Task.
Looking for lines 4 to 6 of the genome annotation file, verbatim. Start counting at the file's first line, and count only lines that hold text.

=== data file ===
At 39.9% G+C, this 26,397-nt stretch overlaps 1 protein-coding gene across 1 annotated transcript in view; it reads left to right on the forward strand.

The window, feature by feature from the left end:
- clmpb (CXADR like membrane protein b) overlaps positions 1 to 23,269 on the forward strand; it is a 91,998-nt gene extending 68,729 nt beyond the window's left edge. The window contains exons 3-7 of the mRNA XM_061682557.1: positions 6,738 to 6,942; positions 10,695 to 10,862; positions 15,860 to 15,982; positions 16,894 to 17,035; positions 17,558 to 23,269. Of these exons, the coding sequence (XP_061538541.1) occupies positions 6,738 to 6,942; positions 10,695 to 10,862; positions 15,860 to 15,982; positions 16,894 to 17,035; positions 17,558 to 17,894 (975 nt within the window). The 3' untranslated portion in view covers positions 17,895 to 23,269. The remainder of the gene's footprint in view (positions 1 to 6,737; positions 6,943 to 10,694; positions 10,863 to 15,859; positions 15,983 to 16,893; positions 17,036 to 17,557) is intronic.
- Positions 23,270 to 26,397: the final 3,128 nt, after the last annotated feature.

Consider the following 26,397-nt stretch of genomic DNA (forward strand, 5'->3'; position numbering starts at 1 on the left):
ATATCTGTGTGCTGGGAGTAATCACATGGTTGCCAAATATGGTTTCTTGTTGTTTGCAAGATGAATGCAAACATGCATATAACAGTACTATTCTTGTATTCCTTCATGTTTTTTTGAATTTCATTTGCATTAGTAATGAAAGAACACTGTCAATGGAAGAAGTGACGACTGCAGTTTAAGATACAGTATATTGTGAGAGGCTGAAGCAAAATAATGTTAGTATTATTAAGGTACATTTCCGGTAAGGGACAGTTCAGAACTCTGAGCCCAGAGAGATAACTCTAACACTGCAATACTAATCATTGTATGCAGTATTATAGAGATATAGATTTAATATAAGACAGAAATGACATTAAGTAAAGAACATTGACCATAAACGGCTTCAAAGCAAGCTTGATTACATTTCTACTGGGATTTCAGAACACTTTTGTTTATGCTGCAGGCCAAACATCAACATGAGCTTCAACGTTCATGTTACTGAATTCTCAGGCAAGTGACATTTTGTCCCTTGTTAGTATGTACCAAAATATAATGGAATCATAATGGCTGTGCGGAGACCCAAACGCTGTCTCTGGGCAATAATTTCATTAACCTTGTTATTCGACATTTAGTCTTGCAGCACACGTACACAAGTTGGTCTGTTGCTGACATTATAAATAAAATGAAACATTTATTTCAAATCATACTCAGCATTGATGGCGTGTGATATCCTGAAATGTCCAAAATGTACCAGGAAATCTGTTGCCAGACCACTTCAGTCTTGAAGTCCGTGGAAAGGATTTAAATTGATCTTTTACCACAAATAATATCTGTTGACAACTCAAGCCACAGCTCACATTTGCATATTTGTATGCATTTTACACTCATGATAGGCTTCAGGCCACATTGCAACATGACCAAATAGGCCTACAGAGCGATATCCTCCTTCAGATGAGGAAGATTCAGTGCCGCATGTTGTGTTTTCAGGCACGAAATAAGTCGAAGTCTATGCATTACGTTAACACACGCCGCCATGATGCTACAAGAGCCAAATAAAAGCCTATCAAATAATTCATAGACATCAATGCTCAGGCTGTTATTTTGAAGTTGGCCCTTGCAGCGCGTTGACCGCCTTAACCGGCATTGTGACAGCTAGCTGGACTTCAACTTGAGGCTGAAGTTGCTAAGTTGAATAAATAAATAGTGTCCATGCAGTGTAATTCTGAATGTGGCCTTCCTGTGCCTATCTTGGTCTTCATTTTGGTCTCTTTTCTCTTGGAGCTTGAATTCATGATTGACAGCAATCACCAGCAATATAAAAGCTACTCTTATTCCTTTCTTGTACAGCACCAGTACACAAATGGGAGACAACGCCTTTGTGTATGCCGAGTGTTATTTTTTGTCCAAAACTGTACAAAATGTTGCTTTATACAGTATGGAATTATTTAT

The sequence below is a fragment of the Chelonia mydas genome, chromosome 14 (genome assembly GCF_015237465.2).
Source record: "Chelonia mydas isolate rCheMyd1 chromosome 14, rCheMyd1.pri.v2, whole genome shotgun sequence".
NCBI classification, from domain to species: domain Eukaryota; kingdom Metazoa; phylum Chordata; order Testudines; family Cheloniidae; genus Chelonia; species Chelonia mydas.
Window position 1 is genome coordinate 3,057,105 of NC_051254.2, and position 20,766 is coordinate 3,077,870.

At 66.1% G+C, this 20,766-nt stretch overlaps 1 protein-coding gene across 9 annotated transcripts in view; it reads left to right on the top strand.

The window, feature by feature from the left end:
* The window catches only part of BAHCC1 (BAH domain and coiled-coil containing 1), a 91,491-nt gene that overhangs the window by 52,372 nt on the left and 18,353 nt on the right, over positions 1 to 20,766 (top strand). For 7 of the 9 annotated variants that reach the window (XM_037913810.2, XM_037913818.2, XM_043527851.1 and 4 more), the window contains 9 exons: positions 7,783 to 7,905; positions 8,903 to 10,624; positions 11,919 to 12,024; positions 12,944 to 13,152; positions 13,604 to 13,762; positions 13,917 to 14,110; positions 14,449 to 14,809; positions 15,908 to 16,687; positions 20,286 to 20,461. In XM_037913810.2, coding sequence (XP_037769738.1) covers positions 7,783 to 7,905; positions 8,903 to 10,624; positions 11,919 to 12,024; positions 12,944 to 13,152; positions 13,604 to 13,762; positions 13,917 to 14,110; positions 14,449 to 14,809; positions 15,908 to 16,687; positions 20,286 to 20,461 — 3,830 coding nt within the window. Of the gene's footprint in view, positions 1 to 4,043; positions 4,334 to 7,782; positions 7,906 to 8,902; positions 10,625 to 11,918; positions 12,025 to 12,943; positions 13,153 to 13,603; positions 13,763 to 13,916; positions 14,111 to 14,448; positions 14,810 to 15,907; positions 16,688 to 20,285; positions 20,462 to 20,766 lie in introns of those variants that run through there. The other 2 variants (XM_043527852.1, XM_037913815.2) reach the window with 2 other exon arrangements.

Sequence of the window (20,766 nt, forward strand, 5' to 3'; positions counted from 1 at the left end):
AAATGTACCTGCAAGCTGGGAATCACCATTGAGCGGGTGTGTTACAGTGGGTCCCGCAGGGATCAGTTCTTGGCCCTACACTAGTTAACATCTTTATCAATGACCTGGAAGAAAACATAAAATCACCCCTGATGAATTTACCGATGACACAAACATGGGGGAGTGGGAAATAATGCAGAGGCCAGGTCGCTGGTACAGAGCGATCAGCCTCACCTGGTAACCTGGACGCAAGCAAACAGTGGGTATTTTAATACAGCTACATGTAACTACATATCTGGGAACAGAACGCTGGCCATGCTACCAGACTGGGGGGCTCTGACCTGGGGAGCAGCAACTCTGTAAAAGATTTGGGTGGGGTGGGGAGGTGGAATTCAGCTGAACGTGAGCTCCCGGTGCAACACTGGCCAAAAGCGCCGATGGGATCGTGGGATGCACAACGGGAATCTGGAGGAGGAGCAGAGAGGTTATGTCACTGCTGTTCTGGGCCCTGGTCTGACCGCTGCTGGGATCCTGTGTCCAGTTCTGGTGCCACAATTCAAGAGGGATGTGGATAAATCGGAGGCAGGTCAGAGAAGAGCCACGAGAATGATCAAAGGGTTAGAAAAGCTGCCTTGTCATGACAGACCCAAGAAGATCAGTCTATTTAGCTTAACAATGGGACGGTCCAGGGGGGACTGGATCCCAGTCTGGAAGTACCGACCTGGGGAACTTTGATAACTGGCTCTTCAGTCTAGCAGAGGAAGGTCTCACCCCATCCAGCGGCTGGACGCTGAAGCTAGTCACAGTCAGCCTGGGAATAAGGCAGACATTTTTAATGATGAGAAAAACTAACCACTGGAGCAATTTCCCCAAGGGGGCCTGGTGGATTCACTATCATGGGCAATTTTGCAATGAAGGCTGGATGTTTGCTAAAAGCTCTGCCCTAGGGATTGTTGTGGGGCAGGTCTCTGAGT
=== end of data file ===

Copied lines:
- Positions 23,270 to 26,397: the final 3,128 nt, after the last annotated feature.

Consider the following 26,397-nt stretch of genomic DNA (forward strand, 5'->3'; position numbering starts at 1 on the left):
ATATCTGTGTGCTGGGAGTAATCACATGGTTGCCAAATATGGTTTCTTGTTGTTTGCAAGATGAATGCAAACATGCATATAACAGTACTATTCTTGTATTCCTTCATGTTTTTTTGAATTTCATTTGCATTAGTAATGAAAGAACACTGTCAATGGAAGAAGTGACGACTGCAGTTTAAGATACAGTATATTGTGAGAGGCTGAAGCAAAATAATGTTAGTATTATTAAGGTACATTTCCGGTAAGGGACAGTTCAGAACTCTGAGCCCAGAGAGATAACTCTAACACTGCAATACTAATCATTGTATGCAGTATTATAGAGATATAGATTTAATATAAGACAGAAATGACATTAAGTAAAGAACATTGACCATAAACGGCTTCAAAGCAAGCTTGATTACATTTCTACTGGGATTTCAGAACACTTTTGTTTATGCTGCAGGCCAAACATCAACATGAGCTTCAACGTTCATGTTACTGAATTCTCAGGCAAGTGACATTTTGTCCCTTGTTAGTATGTACCAAAATATAATGGAATCATAATGGCTGTGCGGAGACCCAAACGCTGTCTCTGGGCAATAATTTCATTAACCTTGTTATTCGACATTTAGTCTTGCAGCACACGTACACAAGTTGGTCTGTTGCTGACATTATAAATAAAATGAAACATTTATTTCAAATCATACTCAGCATTGATGGCGTGTGATATCCTGAAATGTCCAAAATGTACCAGGAAATCTGTTGCCAGACCACTTCAGTCTTGAAGTCCGTGGAAAGGATTTAAATTGATCTTTTACCACAAATAATATCTGTTGACAACTCAAGCCACAGCTCACATTTGCATATTTGTATGCATTTTACACTCATGATAGGCTTCAGGCCACATTGCAACATGACCAAATAGGCCTACAGAGCGATATCCTCCTTCAGATGAGGAAGATTCAGTGCCGCATGTTGTGTTTTCAGGCACGAAATAAGTCGAAGTCTATGCATTACGTTAACACACGCCGCCATGATGCTACAAGAGCCAAATAAAAGCCTATCAAATAATTCATAGACATCAATGCTCAGGCTGTTATTTTGAAGTTGGCCCTTGCAGCGCGTTGACCGCCTTAACCGGCATTGTGACAGCTAGCTGGACTTCAACTTGAGGCTGAAGTTGCTAAGTTGAATAAATAAATAGTGTCCATGCAGTGTAATTCTGAATGTGGCCTTCCTGTGCCTATCTTGGTCTTCATTTTGGTCTCTTTTCTCTTGGAGCTTGAATTCATGATTGACAGCAATCACCAGCAATATAAAAGCTACTCTTATTCCTTTCTTGTACAGCACCAGTACACAAATGGGAGACAACGCCTTTGTGTATGCCGAGTGTTATTTTTTGTCCAAAACTGTACAAAATGTTGCTTTATACAGTATGGAATTATTTAT